Getty Images / Jason Merritt

Taylor Swift's Music Videos Have Never Been Very Diverse

Critics pounced on the lack of diversity in Taylor Swift's newest video, but the depiction of a mostly white world aligns with her other videos.

By Lexie Hammesfahr | September 3, 2015

When Taylor Swift premiered her newest music video, "Wildest Dreams," Sunday night at the MTV Video Music Awards, the focus was pretty much on Swift's co-star, Scott Eastwood. 

And in four days, the video has racked up over 19 million views on YouTube. But as more people watch it, more attention is being drawn to the lack of racial diversity in the video — even though it's set in Africa.

Yes, the video lacks diversity. But most critics argue there are zero black people in the video. 

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Actually, there are at least two — although they are background characters to all the white characters in the video.

The video brings to mind movies like "The African Queen" and "Out of Africa." As Mic points out, those films romanticized a time when a lavish lifestyle was often built on slavery.

Critics are questioning why the producers didn't present an African perspective in the video. 

But that's also not what this music video is about — political correctness is never what Swift's videos are about. Her videos are generally about fantasies. (Video via Big Machine Records / Taylor Swift)

Swift was also criticized for the stereotypes portrayed in her "Shake It Off" video, in which the ballerinas are all white and the twerking women are predominantly ethnic and mainly black.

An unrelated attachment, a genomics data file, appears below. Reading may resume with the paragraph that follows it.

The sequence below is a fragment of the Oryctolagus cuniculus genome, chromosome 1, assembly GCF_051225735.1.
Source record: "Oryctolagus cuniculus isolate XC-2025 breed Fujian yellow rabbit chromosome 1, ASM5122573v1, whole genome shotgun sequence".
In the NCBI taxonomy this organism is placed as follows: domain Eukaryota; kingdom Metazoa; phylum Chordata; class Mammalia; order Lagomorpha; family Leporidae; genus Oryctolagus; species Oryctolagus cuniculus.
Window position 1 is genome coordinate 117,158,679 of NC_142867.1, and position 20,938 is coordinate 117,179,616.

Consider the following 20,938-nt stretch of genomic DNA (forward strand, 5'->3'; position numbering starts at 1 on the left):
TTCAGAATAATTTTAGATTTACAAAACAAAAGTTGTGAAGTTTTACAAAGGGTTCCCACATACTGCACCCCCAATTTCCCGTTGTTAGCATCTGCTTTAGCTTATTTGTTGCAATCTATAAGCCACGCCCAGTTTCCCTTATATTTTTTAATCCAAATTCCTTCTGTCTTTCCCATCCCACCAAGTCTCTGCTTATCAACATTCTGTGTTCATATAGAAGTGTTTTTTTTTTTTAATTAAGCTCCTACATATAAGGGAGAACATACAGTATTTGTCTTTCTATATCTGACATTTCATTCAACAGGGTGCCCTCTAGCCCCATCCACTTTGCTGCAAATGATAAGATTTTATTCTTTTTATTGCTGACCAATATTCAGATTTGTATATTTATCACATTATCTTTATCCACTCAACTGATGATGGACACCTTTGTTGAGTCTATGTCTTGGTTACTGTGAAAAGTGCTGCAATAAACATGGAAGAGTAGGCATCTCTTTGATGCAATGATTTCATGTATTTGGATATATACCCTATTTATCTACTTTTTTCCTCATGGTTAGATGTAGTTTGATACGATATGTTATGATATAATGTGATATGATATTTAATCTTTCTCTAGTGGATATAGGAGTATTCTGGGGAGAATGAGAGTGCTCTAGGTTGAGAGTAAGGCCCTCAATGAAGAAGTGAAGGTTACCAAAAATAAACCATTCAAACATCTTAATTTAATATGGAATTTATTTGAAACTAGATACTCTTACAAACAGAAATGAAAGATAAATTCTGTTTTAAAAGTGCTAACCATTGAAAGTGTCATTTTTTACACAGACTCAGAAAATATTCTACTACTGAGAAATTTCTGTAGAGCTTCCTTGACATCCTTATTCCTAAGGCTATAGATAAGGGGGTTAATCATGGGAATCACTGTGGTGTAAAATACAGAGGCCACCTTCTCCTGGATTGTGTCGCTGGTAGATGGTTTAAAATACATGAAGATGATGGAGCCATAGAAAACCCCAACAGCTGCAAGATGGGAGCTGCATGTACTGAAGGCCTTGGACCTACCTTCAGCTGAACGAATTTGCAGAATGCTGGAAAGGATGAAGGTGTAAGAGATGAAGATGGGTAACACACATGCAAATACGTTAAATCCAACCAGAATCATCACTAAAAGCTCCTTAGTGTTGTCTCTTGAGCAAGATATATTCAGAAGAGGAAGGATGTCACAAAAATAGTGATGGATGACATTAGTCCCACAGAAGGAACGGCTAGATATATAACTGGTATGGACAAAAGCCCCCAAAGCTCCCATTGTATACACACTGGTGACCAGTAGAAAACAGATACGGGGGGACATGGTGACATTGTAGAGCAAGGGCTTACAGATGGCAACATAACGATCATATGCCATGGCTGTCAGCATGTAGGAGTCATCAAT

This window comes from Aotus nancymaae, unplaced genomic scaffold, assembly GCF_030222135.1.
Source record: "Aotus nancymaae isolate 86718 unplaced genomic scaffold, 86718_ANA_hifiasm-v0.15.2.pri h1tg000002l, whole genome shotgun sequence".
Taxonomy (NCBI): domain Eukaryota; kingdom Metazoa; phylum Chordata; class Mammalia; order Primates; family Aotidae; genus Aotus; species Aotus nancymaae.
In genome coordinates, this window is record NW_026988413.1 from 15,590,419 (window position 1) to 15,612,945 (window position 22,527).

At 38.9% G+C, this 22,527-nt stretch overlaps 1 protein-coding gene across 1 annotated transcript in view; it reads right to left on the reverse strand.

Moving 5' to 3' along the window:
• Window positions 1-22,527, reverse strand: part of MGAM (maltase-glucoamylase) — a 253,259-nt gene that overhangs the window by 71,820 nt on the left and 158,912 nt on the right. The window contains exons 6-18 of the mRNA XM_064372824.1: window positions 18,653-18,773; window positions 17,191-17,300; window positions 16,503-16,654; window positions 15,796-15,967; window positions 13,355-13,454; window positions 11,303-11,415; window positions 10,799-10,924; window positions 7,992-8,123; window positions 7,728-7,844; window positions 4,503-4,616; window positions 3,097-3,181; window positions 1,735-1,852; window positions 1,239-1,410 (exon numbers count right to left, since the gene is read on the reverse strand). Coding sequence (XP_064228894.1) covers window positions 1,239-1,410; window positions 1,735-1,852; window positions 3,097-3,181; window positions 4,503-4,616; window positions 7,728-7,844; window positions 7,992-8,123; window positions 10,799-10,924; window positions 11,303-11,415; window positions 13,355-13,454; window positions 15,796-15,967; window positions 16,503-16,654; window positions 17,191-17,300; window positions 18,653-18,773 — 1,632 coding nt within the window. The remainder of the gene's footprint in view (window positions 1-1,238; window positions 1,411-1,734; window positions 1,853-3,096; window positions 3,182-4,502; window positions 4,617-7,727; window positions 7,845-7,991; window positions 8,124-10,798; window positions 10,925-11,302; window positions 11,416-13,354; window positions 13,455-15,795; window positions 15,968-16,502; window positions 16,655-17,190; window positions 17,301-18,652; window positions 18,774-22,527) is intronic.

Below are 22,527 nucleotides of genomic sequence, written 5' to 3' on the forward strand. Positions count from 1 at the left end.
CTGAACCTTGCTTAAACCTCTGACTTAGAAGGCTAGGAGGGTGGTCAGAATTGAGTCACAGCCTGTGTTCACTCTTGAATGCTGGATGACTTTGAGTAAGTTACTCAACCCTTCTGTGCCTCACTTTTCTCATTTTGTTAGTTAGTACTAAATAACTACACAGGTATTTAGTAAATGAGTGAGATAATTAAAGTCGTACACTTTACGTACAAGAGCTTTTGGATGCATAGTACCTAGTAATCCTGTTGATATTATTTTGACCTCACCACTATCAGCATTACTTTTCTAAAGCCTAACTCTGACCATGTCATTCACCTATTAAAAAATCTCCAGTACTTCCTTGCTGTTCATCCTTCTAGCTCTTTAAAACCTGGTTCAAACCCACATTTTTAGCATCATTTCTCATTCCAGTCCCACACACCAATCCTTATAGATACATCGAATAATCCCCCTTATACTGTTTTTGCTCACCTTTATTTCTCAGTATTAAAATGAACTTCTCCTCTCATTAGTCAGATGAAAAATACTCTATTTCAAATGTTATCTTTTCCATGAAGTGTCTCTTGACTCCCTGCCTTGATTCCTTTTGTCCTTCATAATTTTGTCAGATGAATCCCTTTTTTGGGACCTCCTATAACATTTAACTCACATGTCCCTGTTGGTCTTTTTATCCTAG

And let's look at one of her first videos, "Love Story." Remember that one? The dream sequence was also set in a Colonial period — and you don't see a single ethnic person in it.

Same thing with the "You Belong with Me" video. That's set in a high school, yet you only see one minority in the entire video — and she's also a background extra.

Some critics argue Swift's camp anticipated the backlash to the "Wildest Dreams" video — hence the message at the end of the video saying the proceeds from the video would be donated to the charity African Parks Foundation of America.

But it's way more likely she wanted to honor Cecil the lion's death. (Video via The National)

OK, maybe the producers should have considered how filming a video in Africa sans the inclusion of Africans would look. But this is really no different from Swift's other videos. Any issues with diversity in this video should really apply to the majority of her music videos.

This video includes images from Getty Images.

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